Summer is prime time for walking, trekking, and climbing in the mountains. Summers in the Himalaya mostly provide stable, warm weather. The main alpine summer season is from mid-June to mid-September. All the mountain treks are open during this period. In June, the weather is not too hot and there is a lot of snow left on the high trails and passes. The main Kashmir treks season has not yet begun so the mountains are still fairly quiet. July and August are by far the busiest and have the warmest and most stable weather. It’s not uncommon that temperatures exceed 30C. In September, things get quieter again and the temperatures get cooler. Of course, there’s never any guarantee when it comes to weather in the mountains and we’ve seen snowstorms in the middle of August!

Spring and Autumn

Spring and Autumn are seasons of change but are certainly not to be avoided. Spring and Autumn is a fantastic time in the Kashmir. In contrast to the busy summer season, Spring and Autumn are much quieter and both seasons offer something unique. In Spring, we enjoy watching nature come to life after the snowy winter season; the early alpine flowers and tulips are blooming. In Autumn, the colors and the light are simply breathtaking and the cool especially the chinar, crisp air completes the experience. The temperatures vary, the mornings and evenings are cool, but the days can be very pleasant with temperatures as high as 20 C. We may get some rain, and there may even be the odd dusting of snow high up. In practice, we do not run many of our trekking tours in Spring and Autumn.

Winter is a magical time in Kashmir and it’s the time for snow-trek in Naranag and skiing in Gulmarg. The winter season is generally from December to April, with some ski touring continuing into May. December and January are the coldest months and the days are shorter. Temperatures drop to as low as -10C at valley level, but dry air and frequent sunny days help a lot. The majority of the snow comes in this period and is of the lovely, light, and fluffy variety! February can still be very cold but the weather gradually gets warmer and the days longer. February still provides very good snow, including the fluffy, powdery stuff. March and April are generally the sunniest and warmest. It’s not uncommon to wear little more than a t-shirt in the warm sun. The snow-pack is at it’s deepest in the mountains and has started to compact and get firmer. the snow gets wetter during the day and starts melting at lower elevations.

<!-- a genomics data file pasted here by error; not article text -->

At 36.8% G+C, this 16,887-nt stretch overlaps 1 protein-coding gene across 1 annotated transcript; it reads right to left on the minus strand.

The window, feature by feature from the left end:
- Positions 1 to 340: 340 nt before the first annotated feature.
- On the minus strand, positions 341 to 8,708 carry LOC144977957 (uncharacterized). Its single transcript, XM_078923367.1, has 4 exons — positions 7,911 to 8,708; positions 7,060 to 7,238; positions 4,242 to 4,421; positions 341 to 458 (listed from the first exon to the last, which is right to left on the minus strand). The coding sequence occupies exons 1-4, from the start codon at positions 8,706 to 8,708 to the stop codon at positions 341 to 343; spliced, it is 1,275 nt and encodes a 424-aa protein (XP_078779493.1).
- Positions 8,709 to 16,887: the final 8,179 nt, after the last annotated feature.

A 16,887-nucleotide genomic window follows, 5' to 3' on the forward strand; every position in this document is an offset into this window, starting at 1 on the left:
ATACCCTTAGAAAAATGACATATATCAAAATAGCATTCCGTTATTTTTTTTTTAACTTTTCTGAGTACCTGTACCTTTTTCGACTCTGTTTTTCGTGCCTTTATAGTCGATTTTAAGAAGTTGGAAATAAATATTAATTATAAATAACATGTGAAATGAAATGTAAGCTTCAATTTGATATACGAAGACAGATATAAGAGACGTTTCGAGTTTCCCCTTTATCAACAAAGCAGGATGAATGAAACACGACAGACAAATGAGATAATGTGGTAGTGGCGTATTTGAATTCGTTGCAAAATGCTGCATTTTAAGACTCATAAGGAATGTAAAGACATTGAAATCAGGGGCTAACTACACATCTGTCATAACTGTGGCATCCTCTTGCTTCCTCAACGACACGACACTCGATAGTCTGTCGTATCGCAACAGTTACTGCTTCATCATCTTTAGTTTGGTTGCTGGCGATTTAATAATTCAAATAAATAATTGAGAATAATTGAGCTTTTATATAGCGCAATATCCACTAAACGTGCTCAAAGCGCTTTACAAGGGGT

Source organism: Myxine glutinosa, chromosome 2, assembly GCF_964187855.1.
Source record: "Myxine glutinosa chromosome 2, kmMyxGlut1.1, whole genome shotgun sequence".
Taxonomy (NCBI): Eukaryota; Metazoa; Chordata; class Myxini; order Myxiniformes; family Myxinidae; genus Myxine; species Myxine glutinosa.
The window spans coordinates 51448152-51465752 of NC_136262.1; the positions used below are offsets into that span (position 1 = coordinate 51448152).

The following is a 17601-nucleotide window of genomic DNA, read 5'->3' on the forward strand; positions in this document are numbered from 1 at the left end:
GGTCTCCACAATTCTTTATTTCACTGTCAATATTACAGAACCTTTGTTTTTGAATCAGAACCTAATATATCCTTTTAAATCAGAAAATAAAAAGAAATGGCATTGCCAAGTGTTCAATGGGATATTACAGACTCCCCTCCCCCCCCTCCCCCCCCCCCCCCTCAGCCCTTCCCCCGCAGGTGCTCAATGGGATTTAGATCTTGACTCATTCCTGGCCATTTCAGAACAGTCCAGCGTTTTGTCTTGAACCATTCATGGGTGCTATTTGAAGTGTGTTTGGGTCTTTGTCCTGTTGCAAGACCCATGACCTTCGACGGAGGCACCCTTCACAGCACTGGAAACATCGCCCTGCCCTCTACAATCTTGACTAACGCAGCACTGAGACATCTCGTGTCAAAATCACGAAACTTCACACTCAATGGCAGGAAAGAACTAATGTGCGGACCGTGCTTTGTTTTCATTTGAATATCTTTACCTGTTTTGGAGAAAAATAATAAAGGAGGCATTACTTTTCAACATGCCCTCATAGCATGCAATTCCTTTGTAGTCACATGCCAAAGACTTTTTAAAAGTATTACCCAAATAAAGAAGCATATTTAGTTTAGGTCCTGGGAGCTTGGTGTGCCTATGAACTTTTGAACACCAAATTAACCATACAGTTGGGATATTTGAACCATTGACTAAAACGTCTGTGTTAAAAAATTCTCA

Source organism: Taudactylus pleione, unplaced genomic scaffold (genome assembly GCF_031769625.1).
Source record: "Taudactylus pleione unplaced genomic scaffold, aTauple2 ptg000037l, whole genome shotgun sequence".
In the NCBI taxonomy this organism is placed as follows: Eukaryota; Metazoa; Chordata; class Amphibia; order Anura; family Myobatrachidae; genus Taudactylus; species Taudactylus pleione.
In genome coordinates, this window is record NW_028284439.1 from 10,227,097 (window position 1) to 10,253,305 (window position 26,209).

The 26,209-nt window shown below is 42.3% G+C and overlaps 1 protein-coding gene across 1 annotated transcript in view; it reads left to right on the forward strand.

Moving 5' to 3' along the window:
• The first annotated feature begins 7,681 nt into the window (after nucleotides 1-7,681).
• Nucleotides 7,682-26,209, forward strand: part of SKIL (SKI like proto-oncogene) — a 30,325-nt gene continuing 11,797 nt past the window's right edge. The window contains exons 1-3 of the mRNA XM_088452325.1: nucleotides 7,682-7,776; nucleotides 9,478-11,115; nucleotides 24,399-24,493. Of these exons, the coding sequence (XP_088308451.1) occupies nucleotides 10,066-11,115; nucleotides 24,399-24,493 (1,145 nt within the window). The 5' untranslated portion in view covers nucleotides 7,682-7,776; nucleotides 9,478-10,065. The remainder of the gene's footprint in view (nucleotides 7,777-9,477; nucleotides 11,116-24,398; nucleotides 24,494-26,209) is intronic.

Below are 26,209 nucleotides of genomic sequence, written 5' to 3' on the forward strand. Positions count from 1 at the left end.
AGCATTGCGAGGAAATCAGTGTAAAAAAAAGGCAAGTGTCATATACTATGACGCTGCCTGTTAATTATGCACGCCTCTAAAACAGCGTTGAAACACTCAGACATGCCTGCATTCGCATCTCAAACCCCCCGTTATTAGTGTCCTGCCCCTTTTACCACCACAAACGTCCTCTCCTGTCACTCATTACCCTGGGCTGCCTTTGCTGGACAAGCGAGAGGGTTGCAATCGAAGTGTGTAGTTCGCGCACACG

Our trip itineraries are popular and well-proven and we aim to follow them on each trip. However, on our guided trips, we’re able to keep some flexibility in the itinerary, to match it as closely as possible to the group members’ abilities as well as uncontrollable factors such as weather and mountain conditions. Our leaders have extensive local knowledge and will always be able to find suitable alternatives on very short notice. For instance, if the normal trek on Kashmir-Great-Lakes is unsafe due to snowfall, your leader will find another, safer, route to your destination. If unforeseen circumstances necessitate a significant change in the itinerary, which requires changing accommodation and/or using unplanned transport, members may be required to contribute financially. Please keep an open mind and do not hesitate to discuss particular wishes with your leader who will try to accommodate them.

We recommend Kashmir Government Arts Emporium Srinagar situated at Emporium Building, Residency Road, Srinagar. It’s only at a ten minutes walk away from Dal Lake Srinagar. It’s a government-owned arts emporium, holds a range of reliable Kashmiri handicrafts which include carpets, shawls, wood carvings, paper mache, crewel, namda, Phool Kari, Kaliko paintings, and many more. For Kashmir Pashmina products like shawls, scarves, wraps, and mufflers, we recommend an online Kashmir based store Pashmina Crafts.